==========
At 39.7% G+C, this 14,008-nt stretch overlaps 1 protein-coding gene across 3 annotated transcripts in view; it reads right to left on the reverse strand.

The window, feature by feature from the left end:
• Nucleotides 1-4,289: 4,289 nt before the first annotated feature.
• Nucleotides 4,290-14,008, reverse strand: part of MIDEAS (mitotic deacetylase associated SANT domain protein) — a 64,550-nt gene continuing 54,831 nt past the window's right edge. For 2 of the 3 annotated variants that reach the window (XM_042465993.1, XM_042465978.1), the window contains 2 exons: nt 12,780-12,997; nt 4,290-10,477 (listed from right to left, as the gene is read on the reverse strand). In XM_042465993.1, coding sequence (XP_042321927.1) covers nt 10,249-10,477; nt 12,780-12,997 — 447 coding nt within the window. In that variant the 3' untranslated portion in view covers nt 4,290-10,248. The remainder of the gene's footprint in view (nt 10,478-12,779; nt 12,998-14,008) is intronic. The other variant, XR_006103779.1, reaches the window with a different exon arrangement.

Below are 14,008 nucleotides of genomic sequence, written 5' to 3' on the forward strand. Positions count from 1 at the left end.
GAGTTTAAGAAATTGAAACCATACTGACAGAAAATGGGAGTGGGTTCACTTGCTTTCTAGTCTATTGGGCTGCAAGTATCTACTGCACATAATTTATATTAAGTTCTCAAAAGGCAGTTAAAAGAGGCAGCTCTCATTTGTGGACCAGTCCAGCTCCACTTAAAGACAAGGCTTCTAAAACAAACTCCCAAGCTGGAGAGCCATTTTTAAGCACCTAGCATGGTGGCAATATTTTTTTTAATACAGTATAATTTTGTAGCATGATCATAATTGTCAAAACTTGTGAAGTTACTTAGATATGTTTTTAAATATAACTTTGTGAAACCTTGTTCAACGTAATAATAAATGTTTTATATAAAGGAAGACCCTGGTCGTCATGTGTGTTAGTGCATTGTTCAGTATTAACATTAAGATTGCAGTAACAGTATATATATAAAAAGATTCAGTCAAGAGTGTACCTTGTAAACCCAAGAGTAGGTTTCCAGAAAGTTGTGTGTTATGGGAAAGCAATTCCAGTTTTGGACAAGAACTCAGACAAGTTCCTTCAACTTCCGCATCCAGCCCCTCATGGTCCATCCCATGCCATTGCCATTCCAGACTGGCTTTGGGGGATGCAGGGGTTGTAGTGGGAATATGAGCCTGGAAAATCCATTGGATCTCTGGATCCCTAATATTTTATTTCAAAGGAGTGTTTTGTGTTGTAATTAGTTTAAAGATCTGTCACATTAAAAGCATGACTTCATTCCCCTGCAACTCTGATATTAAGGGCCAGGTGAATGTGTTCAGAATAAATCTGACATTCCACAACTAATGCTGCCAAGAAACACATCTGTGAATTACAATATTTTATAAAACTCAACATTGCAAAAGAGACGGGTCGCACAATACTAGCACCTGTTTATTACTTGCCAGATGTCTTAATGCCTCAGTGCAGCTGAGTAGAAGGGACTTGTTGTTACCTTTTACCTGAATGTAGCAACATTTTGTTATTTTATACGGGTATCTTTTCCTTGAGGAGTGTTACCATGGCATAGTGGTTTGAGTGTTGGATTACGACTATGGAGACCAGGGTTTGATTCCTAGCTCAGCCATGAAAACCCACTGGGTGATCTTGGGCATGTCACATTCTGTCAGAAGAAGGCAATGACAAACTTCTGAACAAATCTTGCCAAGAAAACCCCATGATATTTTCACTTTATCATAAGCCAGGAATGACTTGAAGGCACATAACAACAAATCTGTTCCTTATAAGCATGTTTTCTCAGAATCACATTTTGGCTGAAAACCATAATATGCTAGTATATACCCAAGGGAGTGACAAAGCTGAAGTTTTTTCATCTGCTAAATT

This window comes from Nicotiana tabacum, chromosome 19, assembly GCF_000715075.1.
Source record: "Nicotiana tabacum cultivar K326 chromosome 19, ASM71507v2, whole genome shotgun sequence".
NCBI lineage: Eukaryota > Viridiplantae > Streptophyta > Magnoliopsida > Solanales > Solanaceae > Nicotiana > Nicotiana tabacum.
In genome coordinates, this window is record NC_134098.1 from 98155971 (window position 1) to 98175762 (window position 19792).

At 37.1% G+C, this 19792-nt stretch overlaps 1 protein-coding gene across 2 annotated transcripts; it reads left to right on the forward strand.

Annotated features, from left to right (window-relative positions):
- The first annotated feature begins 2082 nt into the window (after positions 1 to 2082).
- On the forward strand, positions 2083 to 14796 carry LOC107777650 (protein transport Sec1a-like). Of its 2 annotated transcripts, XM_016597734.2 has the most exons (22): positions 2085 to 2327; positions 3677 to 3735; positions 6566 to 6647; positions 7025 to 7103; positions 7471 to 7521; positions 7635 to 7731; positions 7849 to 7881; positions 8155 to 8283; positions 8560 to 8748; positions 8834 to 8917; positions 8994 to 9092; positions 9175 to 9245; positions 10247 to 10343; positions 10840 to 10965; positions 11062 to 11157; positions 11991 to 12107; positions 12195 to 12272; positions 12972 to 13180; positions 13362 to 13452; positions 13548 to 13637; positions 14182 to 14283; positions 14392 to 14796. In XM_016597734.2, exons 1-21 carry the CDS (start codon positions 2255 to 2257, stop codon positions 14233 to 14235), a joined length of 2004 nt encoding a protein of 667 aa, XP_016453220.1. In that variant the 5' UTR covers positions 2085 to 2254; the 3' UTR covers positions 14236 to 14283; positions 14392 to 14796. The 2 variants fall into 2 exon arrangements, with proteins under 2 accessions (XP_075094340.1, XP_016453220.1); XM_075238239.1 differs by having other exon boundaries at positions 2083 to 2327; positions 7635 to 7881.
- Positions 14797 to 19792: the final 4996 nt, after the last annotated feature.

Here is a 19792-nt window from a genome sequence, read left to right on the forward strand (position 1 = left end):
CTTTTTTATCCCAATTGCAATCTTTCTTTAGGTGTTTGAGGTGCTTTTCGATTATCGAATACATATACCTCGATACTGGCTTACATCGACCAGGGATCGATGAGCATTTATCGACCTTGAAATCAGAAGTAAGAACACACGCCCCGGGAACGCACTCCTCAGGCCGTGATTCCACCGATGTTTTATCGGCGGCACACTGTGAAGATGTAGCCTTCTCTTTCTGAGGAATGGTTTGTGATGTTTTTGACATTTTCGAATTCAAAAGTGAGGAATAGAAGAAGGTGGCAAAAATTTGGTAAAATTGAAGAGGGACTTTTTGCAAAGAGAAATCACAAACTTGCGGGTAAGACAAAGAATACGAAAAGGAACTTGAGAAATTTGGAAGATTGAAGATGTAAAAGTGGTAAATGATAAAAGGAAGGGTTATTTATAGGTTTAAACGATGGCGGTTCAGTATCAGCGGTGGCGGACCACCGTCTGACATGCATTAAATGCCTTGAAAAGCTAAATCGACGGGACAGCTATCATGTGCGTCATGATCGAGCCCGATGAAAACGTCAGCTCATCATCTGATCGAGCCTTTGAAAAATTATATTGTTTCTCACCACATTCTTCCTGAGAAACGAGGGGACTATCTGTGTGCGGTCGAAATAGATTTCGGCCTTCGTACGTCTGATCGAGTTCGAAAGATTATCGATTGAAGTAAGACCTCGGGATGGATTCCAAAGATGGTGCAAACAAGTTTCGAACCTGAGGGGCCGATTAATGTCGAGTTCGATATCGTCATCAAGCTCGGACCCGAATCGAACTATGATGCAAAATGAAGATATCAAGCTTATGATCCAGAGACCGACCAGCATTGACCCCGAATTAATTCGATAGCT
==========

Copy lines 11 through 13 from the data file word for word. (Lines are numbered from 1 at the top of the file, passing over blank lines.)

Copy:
At 37.1% G+C, this 19792-nt stretch overlaps 1 protein-coding gene across 2 annotated transcripts; it reads left to right on the forward strand.

Annotated features, from left to right (window-relative positions):
- The first annotated feature begins 2082 nt into the window (after positions 1 to 2082).